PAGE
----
gray-stan glass

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Gray-Stan Glass


Graystan Glass: A short explanation:

Graystan or (later) Gray-stan glass was made at the London (UK) studio of Mrs Elizabeth Graydon-Stannus between 1922 and 1936. It is usually clearly marked.

Elizabeth Graydon-Stannus was born in Ireland in 1873, married and moved to London in her late twenties and set up a gallery selling antique glass (in Earls Court). She wrote a book "Old Irish Glass" in 1920, became a Fellow of the Royal Society of Arts, and in 1922 set up her glassmaking studio initially specialising in what she termed "New Irish glass".

Her book was criticised for inaccuracies about Irish glass, and she was also criticised for reproducing old glass. Even in recent times Charles Hajdamach wrote (1987) that she "confused collectors by making deliberate fakes or 'enhancing' original glasses with new cutting or engraving".

This may be unfair, as she was at pains to point out that her glass used traditional Irish recipes and designs, but modern "Irish" creativity. And so far as we know, it was always marked, either with the studio name or the name of the glass artist.

Old Irish recipes and designs were only the start of the Graystan production. In 1925 Elizabeth Graydon-Stannus moved her glass studio to Battersea and widened the range of glass made. This studio made coloured art glass in keeping with current fashions for glass design coming from France. She started with around 12 glassworkers making hand-blown pieces to their own designs, and soon grew to a staff of 37. Her policy of encouraging employees to design their own pieces resulted in a very broad range of styles in both crystal and coloured glass. Some of their pieces resembled Monart glass, some resembled historical Venetian designs, and there was the continuation of cut and engraved crystal glass. Noel Billinghurst, her chief designer, signed his pieces (mostly engraved crystal) with his own name.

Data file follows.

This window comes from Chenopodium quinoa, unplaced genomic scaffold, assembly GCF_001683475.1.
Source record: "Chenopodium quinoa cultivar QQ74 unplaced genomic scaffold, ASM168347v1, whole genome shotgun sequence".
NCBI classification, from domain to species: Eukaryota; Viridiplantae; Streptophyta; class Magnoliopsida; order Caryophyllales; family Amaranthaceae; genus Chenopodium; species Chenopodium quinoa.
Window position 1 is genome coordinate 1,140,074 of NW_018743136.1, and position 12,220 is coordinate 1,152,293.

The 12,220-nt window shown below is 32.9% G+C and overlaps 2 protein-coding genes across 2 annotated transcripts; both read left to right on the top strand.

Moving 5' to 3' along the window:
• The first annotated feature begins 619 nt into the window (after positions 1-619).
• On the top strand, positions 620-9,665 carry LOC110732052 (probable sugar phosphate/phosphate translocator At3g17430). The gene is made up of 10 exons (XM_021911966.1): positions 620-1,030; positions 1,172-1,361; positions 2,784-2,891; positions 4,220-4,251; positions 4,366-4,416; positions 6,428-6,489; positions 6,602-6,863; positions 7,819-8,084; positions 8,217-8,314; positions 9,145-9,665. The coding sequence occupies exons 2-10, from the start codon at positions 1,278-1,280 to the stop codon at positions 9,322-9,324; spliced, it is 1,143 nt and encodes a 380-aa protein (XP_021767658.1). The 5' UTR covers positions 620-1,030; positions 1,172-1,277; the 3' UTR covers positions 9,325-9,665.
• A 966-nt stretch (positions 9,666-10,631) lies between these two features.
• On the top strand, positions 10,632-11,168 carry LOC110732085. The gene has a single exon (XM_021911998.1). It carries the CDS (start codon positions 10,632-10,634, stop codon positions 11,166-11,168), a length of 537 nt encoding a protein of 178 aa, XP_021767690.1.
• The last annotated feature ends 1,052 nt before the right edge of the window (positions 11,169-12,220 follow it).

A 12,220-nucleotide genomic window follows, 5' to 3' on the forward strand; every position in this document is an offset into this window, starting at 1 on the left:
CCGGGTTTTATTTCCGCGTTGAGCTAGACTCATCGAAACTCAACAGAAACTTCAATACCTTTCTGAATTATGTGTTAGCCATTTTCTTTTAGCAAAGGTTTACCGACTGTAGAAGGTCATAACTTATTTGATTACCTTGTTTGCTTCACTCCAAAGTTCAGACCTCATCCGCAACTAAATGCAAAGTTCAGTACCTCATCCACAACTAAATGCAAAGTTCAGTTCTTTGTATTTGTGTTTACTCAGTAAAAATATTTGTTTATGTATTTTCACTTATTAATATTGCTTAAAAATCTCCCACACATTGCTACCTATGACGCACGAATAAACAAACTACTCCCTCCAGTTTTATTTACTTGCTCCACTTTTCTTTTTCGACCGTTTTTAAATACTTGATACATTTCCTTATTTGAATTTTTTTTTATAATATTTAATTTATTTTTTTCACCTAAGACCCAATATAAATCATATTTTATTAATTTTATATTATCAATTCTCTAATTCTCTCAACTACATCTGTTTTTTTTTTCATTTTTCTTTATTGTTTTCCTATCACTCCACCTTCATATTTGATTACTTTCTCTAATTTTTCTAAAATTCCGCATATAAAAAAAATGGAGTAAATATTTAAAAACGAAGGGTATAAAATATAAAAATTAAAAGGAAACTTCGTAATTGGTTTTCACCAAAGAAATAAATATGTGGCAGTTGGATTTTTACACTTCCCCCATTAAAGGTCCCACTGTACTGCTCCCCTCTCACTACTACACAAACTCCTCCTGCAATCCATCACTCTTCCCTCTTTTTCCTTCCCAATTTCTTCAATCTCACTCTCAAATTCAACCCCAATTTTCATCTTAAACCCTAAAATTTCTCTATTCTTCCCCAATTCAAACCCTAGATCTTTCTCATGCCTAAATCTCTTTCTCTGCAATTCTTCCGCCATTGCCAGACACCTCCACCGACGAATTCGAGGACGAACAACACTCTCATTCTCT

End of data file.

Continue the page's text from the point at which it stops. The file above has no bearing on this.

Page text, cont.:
Gray-Stan glass was popular in the USA, but when the Depression affected that market in the 1930s the studio struggled to survive and finally closed in 1936.


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References and Sources:

Here are some books which contain information about GrayStan glass. Click on the book cover or title to read more about that book.

  • 20th Century British Glass (Nov 2009) by Charles Hajdamach. The follow up to Charles' earlier book on British Glass. Even bigger and thicker, full of wonderful information and pictures about British glass. This is a book to treasure. Elizabeth Graydon-Stannus and her Gray-Stan Glass get a chapter and several other mentions.

  • 20th Century Factory Glass by Lesley Jackson (May 2000).

  • British Glass Between the Wars (Jan 1987)

  • "Gray-Stan Glass, 1926-1936" artricle in The Spinning Wheel magazine, May 1963, by Albert Christian Revi.
British Glass Book 2 British Glass Between the Wars 1987 20th Century glass Jackson




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